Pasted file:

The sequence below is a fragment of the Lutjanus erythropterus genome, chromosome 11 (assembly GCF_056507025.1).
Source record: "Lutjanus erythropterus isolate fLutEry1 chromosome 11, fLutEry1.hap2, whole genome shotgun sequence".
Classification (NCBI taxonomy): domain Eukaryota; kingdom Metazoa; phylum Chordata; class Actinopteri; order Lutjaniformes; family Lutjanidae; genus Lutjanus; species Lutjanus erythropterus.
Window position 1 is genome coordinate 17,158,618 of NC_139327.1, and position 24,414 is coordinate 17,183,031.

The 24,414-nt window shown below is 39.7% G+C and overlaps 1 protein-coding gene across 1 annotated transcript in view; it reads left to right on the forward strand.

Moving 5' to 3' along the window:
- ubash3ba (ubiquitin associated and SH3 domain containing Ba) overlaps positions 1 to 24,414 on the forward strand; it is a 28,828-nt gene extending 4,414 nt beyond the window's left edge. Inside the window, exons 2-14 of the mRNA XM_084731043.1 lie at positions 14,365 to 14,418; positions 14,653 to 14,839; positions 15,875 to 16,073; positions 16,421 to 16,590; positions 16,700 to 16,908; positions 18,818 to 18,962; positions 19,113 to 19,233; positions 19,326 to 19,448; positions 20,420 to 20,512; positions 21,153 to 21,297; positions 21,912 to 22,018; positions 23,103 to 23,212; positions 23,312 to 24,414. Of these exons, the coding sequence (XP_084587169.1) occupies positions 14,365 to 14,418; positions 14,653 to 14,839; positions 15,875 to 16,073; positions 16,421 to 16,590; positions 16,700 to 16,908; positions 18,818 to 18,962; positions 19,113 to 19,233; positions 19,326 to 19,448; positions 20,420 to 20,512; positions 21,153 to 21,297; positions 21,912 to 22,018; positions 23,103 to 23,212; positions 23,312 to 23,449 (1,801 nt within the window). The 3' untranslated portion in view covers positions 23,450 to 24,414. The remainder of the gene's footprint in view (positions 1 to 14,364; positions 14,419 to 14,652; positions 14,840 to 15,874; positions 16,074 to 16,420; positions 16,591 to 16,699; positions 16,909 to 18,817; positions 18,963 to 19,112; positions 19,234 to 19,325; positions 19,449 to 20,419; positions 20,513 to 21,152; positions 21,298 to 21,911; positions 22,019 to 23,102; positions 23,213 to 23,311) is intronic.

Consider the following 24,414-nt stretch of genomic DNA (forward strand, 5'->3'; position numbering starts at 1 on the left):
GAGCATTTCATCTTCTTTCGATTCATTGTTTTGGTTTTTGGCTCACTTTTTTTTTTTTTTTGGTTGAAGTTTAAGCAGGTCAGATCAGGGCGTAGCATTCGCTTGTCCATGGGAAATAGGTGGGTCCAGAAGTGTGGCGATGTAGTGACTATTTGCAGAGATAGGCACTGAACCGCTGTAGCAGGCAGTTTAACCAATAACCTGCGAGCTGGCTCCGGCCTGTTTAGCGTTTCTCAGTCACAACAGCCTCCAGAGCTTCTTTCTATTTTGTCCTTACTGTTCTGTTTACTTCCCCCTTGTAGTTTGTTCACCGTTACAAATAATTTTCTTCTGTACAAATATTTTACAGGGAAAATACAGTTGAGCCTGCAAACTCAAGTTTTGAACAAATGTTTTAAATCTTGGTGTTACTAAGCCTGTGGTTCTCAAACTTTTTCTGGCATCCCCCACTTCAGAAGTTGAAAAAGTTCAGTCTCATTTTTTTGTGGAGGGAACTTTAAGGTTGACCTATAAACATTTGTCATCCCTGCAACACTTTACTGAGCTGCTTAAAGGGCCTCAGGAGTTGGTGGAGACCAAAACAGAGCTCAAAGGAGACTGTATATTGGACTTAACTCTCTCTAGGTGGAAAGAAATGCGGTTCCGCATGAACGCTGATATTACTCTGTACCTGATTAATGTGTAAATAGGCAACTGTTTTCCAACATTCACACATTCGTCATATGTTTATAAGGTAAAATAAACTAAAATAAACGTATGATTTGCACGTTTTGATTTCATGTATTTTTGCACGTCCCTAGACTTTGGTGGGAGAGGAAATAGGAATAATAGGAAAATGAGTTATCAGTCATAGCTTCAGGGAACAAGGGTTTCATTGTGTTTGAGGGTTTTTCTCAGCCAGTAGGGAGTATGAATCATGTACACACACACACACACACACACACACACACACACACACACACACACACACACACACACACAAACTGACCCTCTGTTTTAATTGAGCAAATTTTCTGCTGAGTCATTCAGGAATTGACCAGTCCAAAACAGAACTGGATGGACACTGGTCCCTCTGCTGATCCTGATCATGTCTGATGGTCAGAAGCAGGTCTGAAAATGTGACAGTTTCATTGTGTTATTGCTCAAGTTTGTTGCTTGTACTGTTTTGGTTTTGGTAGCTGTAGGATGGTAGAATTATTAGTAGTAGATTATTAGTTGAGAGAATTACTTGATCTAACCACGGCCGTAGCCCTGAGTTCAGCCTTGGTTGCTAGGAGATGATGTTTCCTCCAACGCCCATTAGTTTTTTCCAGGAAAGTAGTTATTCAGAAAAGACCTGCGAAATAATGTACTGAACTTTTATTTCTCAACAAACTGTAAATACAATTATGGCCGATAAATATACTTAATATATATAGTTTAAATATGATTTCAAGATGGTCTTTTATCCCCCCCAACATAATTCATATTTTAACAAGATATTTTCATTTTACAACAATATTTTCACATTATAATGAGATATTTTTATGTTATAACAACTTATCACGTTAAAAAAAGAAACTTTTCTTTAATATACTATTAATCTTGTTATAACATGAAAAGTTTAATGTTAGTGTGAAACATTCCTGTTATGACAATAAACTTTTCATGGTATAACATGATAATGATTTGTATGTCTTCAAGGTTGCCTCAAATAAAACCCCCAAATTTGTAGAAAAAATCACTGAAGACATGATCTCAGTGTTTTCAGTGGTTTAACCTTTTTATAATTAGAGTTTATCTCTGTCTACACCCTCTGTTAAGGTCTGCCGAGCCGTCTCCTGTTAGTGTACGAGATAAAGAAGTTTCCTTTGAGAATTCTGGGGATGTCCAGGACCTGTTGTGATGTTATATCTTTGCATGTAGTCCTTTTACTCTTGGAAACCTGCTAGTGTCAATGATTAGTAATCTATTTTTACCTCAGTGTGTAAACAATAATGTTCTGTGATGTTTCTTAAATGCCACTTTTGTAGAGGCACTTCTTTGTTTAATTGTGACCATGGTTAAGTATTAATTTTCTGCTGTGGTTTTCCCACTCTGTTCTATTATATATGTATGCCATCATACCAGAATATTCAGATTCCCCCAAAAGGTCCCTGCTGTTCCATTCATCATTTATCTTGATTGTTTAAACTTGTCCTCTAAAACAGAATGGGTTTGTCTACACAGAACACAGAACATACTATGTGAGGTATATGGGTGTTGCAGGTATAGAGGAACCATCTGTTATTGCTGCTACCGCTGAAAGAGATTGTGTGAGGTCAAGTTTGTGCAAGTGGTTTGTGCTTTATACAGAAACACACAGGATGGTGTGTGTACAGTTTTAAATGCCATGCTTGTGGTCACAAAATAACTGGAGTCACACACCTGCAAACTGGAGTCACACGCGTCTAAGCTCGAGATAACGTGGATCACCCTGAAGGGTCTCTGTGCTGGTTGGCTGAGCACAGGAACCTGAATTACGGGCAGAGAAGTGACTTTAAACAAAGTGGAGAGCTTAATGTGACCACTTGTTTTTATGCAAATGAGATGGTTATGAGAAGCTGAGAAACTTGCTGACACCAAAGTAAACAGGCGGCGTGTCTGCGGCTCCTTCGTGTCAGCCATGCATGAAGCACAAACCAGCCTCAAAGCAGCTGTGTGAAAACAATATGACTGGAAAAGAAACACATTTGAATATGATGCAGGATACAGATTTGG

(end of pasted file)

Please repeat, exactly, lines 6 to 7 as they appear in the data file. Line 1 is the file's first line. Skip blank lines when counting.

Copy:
Moving 5' to 3' along the window:
- ubash3ba (ubiquitin associated and SH3 domain containing Ba) overlaps positions 1 to 24,414 on the forward strand; it is a 28,828-nt gene extending 4,414 nt beyond the window's left edge. Inside the window, exons 2-14 of the mRNA XM_084731043.1 lie at positions 14,365 to 14,418; positions 14,653 to 14,839; positions 15,875 to 16,073; positions 16,421 to 16,590; positions 16,700 to 16,908; positions 18,818 to 18,962; positions 19,113 to 19,233; positions 19,326 to 19,448; positions 20,420 to 20,512; positions 21,153 to 21,297; positions 21,912 to 22,018; positions 23,103 to 23,212; positions 23,312 to 24,414. Of these exons, the coding sequence (XP_084587169.1) occupies positions 14,365 to 14,418; positions 14,653 to 14,839; positions 15,875 to 16,073; positions 16,421 to 16,590; positions 16,700 to 16,908; positions 18,818 to 18,962; positions 19,113 to 19,233; positions 19,326 to 19,448; positions 20,420 to 20,512; positions 21,153 to 21,297; positions 21,912 to 22,018; positions 23,103 to 23,212; positions 23,312 to 23,449 (1,801 nt within the window). The 3' untranslated portion in view covers positions 23,450 to 24,414. The remainder of the gene's footprint in view (positions 1 to 14,364; positions 14,419 to 14,652; positions 14,840 to 15,874; positions 16,074 to 16,420; positions 16,591 to 16,699; positions 16,909 to 18,817; positions 18,963 to 19,112; positions 19,234 to 19,325; positions 19,449 to 20,419; positions 20,513 to 21,152; positions 21,298 to 21,911; positions 22,019 to 23,102; positions 23,213 to 23,311) is intronic.